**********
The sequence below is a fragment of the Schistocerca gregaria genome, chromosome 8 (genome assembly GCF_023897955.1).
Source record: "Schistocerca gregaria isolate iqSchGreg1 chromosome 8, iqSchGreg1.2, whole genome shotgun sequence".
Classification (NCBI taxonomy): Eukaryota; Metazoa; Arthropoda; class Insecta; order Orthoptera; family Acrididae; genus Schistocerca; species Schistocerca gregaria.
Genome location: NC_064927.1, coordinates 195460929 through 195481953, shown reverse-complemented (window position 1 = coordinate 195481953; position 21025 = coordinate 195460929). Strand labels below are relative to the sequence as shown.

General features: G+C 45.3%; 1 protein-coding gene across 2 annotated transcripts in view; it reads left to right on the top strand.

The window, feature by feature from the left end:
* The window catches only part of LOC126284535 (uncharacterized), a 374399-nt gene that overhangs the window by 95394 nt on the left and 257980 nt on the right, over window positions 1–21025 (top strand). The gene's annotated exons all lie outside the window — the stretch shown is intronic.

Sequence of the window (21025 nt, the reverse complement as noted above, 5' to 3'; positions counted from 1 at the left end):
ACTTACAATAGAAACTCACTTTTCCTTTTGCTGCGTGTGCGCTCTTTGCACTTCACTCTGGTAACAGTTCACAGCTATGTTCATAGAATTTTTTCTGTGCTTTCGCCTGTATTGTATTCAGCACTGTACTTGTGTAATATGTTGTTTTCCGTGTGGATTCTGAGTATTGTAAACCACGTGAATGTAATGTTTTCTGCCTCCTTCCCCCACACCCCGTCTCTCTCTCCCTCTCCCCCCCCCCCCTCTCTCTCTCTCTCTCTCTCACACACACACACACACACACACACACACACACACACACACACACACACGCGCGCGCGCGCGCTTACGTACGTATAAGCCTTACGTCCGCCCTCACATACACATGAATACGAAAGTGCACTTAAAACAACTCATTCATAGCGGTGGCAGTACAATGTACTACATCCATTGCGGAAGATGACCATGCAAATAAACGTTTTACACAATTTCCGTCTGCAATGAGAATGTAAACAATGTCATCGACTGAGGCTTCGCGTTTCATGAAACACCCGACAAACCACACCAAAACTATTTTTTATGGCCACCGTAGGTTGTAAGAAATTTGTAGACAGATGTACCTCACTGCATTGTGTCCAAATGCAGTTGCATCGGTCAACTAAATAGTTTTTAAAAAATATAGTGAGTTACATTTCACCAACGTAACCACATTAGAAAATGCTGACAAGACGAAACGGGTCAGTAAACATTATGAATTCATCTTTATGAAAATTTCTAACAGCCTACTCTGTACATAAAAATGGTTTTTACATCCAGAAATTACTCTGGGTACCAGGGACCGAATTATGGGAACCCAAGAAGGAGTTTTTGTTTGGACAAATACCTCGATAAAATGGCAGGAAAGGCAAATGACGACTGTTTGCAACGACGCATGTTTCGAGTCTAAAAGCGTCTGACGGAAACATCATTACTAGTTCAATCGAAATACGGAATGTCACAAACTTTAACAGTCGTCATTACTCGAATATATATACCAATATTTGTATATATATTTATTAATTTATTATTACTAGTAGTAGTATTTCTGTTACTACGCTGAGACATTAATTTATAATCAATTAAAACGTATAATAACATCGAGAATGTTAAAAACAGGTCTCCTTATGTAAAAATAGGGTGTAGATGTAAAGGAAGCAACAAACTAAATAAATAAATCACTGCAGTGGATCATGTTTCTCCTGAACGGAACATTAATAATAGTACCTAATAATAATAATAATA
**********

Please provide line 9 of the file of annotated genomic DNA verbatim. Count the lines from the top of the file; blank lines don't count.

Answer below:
ACTTACAATAGAAACTCACTTTTCCTTTTGCTGCGTGTGCGCTCTTTGCACTTCACTCTGGTAACAGTTCACAGCTATGTTCATAGAATTTTTTCTGTGCTTTCGCCTGTATTGTATTCAGCACTGTACTTGTGTAATATGTTGTTTTCCGTGTGGATTCTGAGTATTGTAAACCACGTGAATGTAATGTTTTCTGCCTCCTTCCCCCACACCCCGTCTCTCTCTCCCTCTCCCCCCCCCCCCTCTCTCTCTCTCTCTCTCTCACACACACACACACACACACACACACACACACACACACACACACACACGCGCGCGCGCGCGCTTACGTACGTATAAGCCTTACGTCCGCCCTCACATACACATGAATACGAAAGTGCACTTAAAACAACTCATTCATAGCGGTGGCAGTACAATGTACTACATCCATTGCGGAAGATGACCATGCAAATAAACGTTTTACACAATTTCCGTCTGCAATGAGAATGTAAACAATGTCATCGACTGAGGCTTCGCGTTTCATGAAACACCCGACAAACCACACCAAAACTATTTTTTATGGCCACCGTAGGTTGTAAGAAATTTGTAGACAGATGTACCTCACTGCATTGTGTCCAAATGCAGTTGCATCGGTCAACTAAATAGTTTTTAAAAAATATAGTGAGTTACATTTCACCAACGTAACCACATTAGAAAATGCTGACAAGACGAAACGGGTCAGTAAACATTATGAATTCATCTTTATGAAAATTTCTAACAGCCTACTCTGTACATAAAAATGGTTTTTACATCCAGAAATTACTCTGGGTACCAGGGACCGAATTATGGGAACCCAAGAAGGAGTTTTTGTTTGGACAAATACCTCGATAAAATGGCAGGAAAGGCAAATGACGACTGTTTGCAACGACGCATGTTTCGAGTCTAAAAGCGTCTGACGGAAACATCATTACTAGTTCAATCGAAATACGGAATGTCACAAACTTTAACAGTCGTCATTACTCGAATATATATACCAATATTTGTATATATATTTATTAATTTATTATTACTAGTAGTAGTATTTCTGTTACTACGCTGAGACATTAATTTATAATCAATTAAAACGTATAATAACATCGAGAATGTTAAAAACAGGTCTCCTTATGTAAAAATAGGGTGTAGATGTAAAGGAAGCAACAAACTAAATAAATAAATCACTGCAGTGGATCATGTTTCTCCTGAACGGAACATTAATAATAGTACCTAATAATAATAATAATA